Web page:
Summer lunch program gears up to feed kids
MANCHESTER — Thousands of children in Bennington County receive free or reduced-cost meals in school. When summer vacation comes around, various groups help the children continue to eat well by providing free food.
The Arlington Area Summer Lunch Program, coordinated by the Federated Church of East Arlington, is returning on June 18. Two days later, the Interfaith Council of the Northshire's Kids Summer Lunch Program also will be back.
The 10-week annual programs provide a week's worth of lunches and snacks to pre-selected children.
The Arlington Area program, which serves children in Arlington, Sandgate and Sunderland, distributes food packages at Fisher Elementary School every Tuesday. The Interfaith Council does theirs every Thursday at three sites: the Manchester Town Hall, Mettawee Community School and Danby Masonic Hall.
Recipients, who are between preschool- and high school-age, are invited by their schools to sign up for the programs each May.
"These kids receive free or reduced breakfast and lunch at school," said Karen Allen, program director of the Interfaith Council's Kids Summer Lunch Program. "In some cases, these may be their only meals of the day."
Her organization started the program in 2004 after seeing that some local families needed help providing their children with nutritious meals during the summer school break.
The Arlington Area program was established about five years later by several churches in Arlington, Sandgate and Manchester, said Sandra Grover, secretary at the Federated Church of East Arlington.
The Interfaith Council sees 175 to 200 participants among its three sites each year, whereas the Arlington Area serves around 70.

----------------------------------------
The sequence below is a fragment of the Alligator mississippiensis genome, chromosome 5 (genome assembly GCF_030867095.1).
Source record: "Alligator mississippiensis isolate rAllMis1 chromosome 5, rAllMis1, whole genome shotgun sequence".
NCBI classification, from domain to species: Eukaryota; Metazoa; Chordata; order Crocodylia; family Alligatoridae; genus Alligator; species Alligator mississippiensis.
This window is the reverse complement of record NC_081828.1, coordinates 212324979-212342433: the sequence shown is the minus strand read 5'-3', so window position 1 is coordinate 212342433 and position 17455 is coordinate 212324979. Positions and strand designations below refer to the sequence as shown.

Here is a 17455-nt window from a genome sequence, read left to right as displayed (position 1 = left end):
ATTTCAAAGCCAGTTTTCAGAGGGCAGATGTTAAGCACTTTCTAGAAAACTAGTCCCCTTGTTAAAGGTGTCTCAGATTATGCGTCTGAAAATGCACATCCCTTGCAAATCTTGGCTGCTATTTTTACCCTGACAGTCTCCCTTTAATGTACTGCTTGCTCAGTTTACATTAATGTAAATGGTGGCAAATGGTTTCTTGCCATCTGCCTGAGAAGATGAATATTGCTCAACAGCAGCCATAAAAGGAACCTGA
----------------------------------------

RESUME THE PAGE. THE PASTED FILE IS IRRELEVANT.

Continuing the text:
Participants get about seven items in their weekly package, including bread, a filler such as peanut butter and jelly or hot dogs, as well as fresh fruit, yogurt and a can of pasta or soup.
"We have four menus that we rotate," said Linda Drunsic, a volunteer who is in charge of ordering food for the Interfaith Council's program.
Within the first few weeks of reopening this summer, Allen said, they plan to add breakfast items to the menus.
The Arlington Area program, meanwhile, hopes to give children more fresh fruits and vegetables, including produce donated by Clear Brook Farm in Shaftsbury.
On June 16, at a 10 a.m. ecumenical service at the Grange Pavilion in West Arlington, the program will be accepting donations, including "individually wrapped healthy snacks" such as granola bars, Grover said.
Both summer lunch programs have existed through private donations and grants, as well as the help of volunteers. They don't receive any state or federal funding.
Tiffany Tan can be reached at email@example.com, @tiffgtan at Twitter and 802-447-7567 ext. 122.
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